You wouldn’t have known from the long line of people waiting to check in that the Showboat Atlantic City Hotel and Casino would be closing in just one week. My partner Rob and I arrived at the Mardi Gras-themed casino a few minutes after 4:00, when check-in began, and already guests had formed a long line along the gaming floor. Many were traveling both light and heavy: They had backpacks and pillows from home and bags with bottles of liquor, even though a sign in the self-park garage said guests were not allowed to bring their own alcohol into the hotel. 

Jesse Smith is a writer based in Philadelphia.

The pigeons scuttle into a corner when Conrad Mullins enters his backyard loft. He lunges for a bird and they fling themselves up, battering around. His arm snaps out and he grabs one right out of the air. He quickly secures its feet between his fingers and cups its tail with his palm, and then presses it against his stomach to prevent it from flailing and hurting itself. He turns it over in his hands. “Beautiful, beautiful,” he murmurs. “I’ve got a good feeling about this guy.”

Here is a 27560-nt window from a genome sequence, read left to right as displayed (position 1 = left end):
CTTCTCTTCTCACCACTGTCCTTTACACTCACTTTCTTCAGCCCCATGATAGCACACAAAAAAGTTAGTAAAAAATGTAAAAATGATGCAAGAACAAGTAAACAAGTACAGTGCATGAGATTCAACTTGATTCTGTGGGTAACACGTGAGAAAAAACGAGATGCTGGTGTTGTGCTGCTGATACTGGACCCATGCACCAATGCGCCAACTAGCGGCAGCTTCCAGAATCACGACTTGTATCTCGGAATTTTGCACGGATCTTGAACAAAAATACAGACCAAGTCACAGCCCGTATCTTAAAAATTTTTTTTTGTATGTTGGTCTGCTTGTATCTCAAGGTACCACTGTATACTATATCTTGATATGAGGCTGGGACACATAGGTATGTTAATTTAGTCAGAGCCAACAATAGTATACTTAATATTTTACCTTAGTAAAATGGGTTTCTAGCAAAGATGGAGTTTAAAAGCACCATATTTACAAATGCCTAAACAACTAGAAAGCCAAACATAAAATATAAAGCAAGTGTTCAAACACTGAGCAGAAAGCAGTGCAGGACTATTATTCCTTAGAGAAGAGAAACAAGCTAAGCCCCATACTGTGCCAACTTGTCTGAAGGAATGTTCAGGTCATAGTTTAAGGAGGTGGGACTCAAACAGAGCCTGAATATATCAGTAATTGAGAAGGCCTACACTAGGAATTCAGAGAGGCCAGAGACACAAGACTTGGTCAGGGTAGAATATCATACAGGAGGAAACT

Two days from now, nearly 500 pigeons like this will race across the Nevada desert, back to the lofts like this, to which they have been trained to home.

The bird in Conrad’s hand seems resigned if not calm. “Here, hold it,” Conrad says. I take the bird’s feet, then its… More…

When I first visited Paris many years ago, I’d assumed the old racquet sport of Jeu de Paume was a mere historical footnote, as extinct from the city as the monarchical elite who once played it. Like most tourists in Paris, I’d come to associate “Jeu de Paume” with contemporary art (from the Galerie Nationale du Jeu de Paume, near the Louvre) or the French Revolution (which was stoked by the 1789 Serment du Jeu de Paume at Versailles), but it never occurred to me that actual Frenchmen might still be playing the Ur-tennis game that peaked in popularity 400 years ago.

Hence my fascination when, on a warm day in Paris earlier this year, I discovered a thriving Jeu de Paume club along a quiet street in the 16th arrondissement. Watching French businessmen bashing the felt-and-cork ball across the elegantly sagged net with asymmetrical wooden racquets, I felt as… More…